Fund Managers Back Tobacco Stocks

Woodford, Fidelity and Invesco all have tobacco stocks in their top 10 holdings. Will the threat of a windfall tax if Labour win the next election change this?

Emma Wall 24 September, 2014 | 3:16PM
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Tobacco stocks will be hit with a £150 million windfall tax to fund the NHS if Labour wins the next election.

When the medical profession first revealed the damage cigarettes do to users' health, it was predicted that the world would stub out on mass.  But fast forward two decades later global revenue streams have grown in that time, as emerging market consumers adopt the 'Western' pastime.

The latest challenge to the tobacco industry - electronic cigarettes - is actually proving to be another opportunity for profit.  British American Tobacco rolled out its new Vype e-cig in the United Kingdom last year - the first kind of product diversification in almost a century.

Several of the largest and most successful UK equity income funds own tobacco stocks, including Neil Woodford in his Woodford Equity Income fund. British American Tobacco (BAT) is the third largest holding at 5.74% and Imperial makes up 5.72% of the fund.

This is because tobacco companies are among the highest yielding in the FTSE, with Imperial Tobacco (IMT) paying more than 4%.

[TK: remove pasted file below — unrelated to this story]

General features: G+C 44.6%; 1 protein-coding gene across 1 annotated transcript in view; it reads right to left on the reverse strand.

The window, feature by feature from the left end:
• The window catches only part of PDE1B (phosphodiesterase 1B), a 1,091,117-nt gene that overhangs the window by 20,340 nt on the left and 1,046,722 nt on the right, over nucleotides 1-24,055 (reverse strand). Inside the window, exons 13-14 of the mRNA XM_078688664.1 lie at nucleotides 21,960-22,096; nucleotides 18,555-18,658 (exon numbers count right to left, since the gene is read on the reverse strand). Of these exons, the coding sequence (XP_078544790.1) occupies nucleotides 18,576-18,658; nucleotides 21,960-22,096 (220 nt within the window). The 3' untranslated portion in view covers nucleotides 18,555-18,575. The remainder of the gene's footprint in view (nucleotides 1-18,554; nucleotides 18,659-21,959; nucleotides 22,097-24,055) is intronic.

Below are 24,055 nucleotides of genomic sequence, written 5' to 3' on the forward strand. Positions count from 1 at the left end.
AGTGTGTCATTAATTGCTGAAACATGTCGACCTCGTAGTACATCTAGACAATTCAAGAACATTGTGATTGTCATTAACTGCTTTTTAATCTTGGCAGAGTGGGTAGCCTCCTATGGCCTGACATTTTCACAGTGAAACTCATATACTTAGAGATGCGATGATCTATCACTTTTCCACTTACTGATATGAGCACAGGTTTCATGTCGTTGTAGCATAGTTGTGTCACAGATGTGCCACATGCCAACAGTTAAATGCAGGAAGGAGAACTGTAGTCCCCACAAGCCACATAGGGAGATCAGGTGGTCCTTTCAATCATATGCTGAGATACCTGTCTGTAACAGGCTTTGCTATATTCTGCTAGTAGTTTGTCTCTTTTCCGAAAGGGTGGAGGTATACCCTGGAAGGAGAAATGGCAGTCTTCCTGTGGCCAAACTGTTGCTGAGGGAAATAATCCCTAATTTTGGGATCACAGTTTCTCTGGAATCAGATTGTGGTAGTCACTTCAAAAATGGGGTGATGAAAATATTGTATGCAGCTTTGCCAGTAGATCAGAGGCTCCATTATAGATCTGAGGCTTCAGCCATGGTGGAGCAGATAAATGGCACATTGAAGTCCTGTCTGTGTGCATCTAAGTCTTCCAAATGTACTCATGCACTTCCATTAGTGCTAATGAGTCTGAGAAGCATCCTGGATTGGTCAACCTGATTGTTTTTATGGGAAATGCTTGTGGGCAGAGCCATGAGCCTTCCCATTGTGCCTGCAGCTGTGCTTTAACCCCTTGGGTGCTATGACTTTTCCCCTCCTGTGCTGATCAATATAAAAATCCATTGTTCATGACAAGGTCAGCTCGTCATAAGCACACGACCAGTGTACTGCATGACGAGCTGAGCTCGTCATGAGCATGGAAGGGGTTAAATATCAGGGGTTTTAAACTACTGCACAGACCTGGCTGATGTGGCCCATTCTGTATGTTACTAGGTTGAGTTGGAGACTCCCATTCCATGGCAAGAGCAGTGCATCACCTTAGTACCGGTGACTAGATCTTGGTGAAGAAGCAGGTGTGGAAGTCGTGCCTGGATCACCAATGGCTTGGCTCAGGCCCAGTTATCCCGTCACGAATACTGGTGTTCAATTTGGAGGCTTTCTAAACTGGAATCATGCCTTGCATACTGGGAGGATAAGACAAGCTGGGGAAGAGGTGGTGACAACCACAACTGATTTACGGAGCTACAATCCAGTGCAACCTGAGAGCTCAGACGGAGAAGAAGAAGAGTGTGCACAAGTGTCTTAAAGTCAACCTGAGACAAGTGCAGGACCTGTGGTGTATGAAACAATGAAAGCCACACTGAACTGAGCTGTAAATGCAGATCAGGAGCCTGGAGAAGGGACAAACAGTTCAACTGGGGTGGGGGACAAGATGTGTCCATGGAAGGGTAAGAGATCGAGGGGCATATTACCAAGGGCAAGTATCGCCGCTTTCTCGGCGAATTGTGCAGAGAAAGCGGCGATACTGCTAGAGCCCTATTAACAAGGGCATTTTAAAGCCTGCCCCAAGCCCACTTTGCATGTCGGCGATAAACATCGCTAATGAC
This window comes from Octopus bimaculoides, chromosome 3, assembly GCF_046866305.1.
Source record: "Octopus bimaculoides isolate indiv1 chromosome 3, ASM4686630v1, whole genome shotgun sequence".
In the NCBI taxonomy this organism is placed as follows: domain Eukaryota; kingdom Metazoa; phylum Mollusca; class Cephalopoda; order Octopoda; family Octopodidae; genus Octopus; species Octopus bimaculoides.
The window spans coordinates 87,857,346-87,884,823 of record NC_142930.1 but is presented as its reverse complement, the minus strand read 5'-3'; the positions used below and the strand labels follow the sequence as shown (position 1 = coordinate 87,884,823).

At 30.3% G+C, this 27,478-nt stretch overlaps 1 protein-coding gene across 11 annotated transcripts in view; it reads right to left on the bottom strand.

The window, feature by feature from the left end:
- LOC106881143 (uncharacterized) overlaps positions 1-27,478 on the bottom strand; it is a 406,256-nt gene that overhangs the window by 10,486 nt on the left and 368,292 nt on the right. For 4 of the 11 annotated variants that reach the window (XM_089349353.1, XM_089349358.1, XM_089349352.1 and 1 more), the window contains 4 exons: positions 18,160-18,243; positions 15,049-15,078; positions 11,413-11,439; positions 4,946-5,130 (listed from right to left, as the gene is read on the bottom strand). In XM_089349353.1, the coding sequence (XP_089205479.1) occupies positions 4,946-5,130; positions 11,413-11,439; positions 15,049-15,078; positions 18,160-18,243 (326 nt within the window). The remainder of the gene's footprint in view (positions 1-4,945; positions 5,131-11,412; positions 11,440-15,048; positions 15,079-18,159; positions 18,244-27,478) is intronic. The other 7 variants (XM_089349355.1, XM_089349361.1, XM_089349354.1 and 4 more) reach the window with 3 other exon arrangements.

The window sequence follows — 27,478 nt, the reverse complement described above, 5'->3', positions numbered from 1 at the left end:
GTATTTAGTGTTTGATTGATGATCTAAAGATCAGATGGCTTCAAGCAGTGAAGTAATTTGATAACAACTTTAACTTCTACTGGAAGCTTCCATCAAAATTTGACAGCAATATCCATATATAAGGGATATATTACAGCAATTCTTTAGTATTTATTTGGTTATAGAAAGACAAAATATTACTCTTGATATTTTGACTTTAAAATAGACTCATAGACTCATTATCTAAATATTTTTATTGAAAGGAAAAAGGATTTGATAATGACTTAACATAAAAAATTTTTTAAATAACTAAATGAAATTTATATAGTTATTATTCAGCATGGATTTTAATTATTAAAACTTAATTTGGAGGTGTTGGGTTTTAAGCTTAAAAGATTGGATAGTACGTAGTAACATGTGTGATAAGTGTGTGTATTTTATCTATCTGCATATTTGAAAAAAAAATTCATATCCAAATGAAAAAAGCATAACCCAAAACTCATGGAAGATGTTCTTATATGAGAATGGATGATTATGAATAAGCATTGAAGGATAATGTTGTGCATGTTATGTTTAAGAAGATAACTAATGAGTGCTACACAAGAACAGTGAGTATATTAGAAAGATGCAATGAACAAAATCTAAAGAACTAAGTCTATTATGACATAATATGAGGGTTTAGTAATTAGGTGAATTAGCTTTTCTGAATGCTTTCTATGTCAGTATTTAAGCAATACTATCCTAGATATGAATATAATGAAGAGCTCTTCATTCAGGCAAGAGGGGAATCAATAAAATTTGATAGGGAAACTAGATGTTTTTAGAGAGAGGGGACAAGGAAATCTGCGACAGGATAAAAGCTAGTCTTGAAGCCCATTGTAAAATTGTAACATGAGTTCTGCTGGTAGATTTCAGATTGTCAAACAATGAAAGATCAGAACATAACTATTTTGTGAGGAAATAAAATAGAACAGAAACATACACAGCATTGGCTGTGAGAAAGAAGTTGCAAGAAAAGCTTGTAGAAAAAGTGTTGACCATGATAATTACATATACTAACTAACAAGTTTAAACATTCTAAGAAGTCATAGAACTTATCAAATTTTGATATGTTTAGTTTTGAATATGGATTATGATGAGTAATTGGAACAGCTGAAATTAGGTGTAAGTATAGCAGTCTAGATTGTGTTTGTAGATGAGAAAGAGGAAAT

Imperial also makes up 5% of Threadneedle UK Equity Alpha, 4.83% of Invesco Perpetual High Income and 4% of Fidelity Moneybuilder Dividend.

The £2.7 billion Woodford fund has been continuing to invest in the tobacco sector since it launched three months ago, now holding BAT, Imperial, Philip Morris (PM), Altria (MO) and Reynolds American (RAI). Before that manager Woodford built up considerable tobacco bias in the Invesco Perpetual High Income and Income funds before his departure last year.

The Woodford Fund increased its exposure to Reynolds American after its proposed merger with Lorillard became known in August.

Stephen Lamacraft, fund manager, Woodford Investment Management, said: “Tobacco stocks remain a core part of the CF Woodford Equity Income portfolio and we don’t expect a windfall tax to impact their attractive dividend profiles.”

The information contained within is for educational and informational purposes ONLY. It is not intended nor should it be considered an invitation or inducement to buy or sell a security or securities noted within nor should it be viewed as a communication intended to persuade or incite you to buy or sell security or securities noted within. Any commentary provided is the opinion of the author and should not be considered a personalised recommendation. The information contained within should not be a person's sole basis for making an investment decision. Please contact your financial professional before making an investment decision.

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Emma Wall  is former Senior International Editor for Morningstar